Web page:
Genetic analysis of indefinite division in human cells: evidence for a cell senescence-related gene(s) on human chromosome 4.

Earlier studies had demonstrated that fusion of normal with immortal human cells yielded hybrids having limited division potential. This indicated that the phenotype of limited proliferation (cellular senescence) is dominant and that immortal cells result from recessive changes in normal growth-regulatory genes. In additional studies, we exploited the fact that the immortal phenotype is recessive and, by fusing various immortal human cell lines with each other, identified four complementation groups for indefinite division. Assignment of cell lines to specific groups allowed us to take a focused approach to identify the chromosomes and genes involved in growth regulation that have been modified in immortal cells. We report here that introduction of a normal human chromosome 4 into three immortal cell lines (HeLa, J82, T98G) assigned to complementation group B resulted in loss of proliferation and reversal of the immortal phenotype. No effect on the proliferation potential of cell lines representative of the other complementation groups was observed. This result suggests that a gene(s) involved in cellular senescence and normal growth regulation resides on chromosome 4.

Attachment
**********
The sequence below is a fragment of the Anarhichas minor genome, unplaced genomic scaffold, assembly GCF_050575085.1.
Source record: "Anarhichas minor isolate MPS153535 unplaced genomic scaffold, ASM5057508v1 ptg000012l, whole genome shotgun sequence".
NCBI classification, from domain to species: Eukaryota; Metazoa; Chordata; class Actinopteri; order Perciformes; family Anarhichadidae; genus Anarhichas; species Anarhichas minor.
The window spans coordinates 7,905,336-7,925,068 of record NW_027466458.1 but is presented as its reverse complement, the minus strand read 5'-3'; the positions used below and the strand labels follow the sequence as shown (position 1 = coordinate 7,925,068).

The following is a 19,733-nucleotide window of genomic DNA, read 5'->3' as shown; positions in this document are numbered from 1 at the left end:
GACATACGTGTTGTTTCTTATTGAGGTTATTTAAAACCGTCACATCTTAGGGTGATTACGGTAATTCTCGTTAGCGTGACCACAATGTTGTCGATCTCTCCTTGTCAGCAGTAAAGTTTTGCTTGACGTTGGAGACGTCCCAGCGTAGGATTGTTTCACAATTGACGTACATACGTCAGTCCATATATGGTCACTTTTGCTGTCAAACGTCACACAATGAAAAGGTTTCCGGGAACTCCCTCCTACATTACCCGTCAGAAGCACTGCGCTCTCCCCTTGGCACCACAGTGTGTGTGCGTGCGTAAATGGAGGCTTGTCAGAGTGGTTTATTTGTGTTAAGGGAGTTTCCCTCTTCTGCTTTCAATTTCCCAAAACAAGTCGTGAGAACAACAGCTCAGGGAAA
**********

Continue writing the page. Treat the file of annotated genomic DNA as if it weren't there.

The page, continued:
Killary AM, Ledbetter DH, Ning Y, Pereira-Smith OM, Smith JR, Weber JL


Proc. Natl. Acad. Sci. U.S.A., 1991, 88 (13)

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